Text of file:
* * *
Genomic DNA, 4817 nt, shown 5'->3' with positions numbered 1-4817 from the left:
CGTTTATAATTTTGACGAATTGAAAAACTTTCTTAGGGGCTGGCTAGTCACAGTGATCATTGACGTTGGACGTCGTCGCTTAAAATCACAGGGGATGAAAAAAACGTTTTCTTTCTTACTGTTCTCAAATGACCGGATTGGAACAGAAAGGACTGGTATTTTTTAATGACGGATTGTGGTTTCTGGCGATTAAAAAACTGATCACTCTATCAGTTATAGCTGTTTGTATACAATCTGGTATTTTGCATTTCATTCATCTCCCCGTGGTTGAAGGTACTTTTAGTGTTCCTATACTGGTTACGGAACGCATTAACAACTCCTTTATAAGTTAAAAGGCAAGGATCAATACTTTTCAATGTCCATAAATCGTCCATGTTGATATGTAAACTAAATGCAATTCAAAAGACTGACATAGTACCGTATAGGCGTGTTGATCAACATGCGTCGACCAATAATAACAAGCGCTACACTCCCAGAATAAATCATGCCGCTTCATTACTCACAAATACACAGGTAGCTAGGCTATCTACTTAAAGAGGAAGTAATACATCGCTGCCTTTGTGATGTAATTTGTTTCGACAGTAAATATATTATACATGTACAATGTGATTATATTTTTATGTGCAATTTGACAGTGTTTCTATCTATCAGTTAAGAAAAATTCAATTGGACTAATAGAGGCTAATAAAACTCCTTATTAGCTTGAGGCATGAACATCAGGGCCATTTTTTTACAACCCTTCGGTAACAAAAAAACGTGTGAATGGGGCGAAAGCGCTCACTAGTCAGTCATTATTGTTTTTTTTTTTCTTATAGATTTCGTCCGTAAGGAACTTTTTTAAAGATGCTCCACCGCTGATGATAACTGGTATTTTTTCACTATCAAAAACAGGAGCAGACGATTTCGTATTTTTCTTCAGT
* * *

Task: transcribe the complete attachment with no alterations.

Genomic DNA, 4817 nt, shown 5'->3' with positions numbered 1-4817 from the left:
CGTTTATAATTTTGACGAATTGAAAAACTTTCTTAGGGGCTGGCTAGTCACAGTGATCATTGACGTTGGACGTCGTCGCTTAAAATCACAGGGGATGAAAAAAACGTTTTCTTTCTTACTGTTCTCAAATGACCGGATTGGAACAGAAAGGACTGGTATTTTTTAATGACGGATTGTGGTTTCTGGCGATTAAAAAACTGATCACTCTATCAGTTATAGCTGTTTGTATACAATCTGGTATTTTGCATTTCATTCATCTCCCCGTGGTTGAAGGTACTTTTAGTGTTCCTATACTGGTTACGGAACGCATTAACAACTCCTTTATAAGTTAAAAGGCAAGGATCAATACTTTTCAATGTCCATAAATCGTCCATGTTGATATGTAAACTAAATGCAATTCAAAAGACTGACATAGTACCGTATAGGCGTGTTGATCAACATGCGTCGACCAATAATAACAAGCGCTACACTCCCAGAATAAATCATGCCGCTTCATTACTCACAAATACACAGGTAGCTAGGCTATCTACTTAAAGAGGAAGTAATACATCGCTGCCTTTGTGATGTAATTTGTTTCGACAGTAAATATATTATACATGTACAATGTGATTATATTTTTATGTGCAATTTGACAGTGTTTCTATCTATCAGTTAAGAAAAATTCAATTGGACTAATAGAGGCTAATAAAACTCCTTATTAGCTTGAGGCATGAACATCAGGGCCATTTTTTTACAACCCTTCGGTAACAAAAAAACGTGTGAATGGGGCGAAAGCGCTCACTAGTCAGTCATTATTGTTTTTTTTTTTCTTATAGATTTCGTCCGTAAGGAACTTTTTTAAAGATGCTCCACCGCTGATGATAACTGGTATTTTTTCACTATCAAAAACAGGAGCAGACGATTTCGTATTTTTCTTCAGT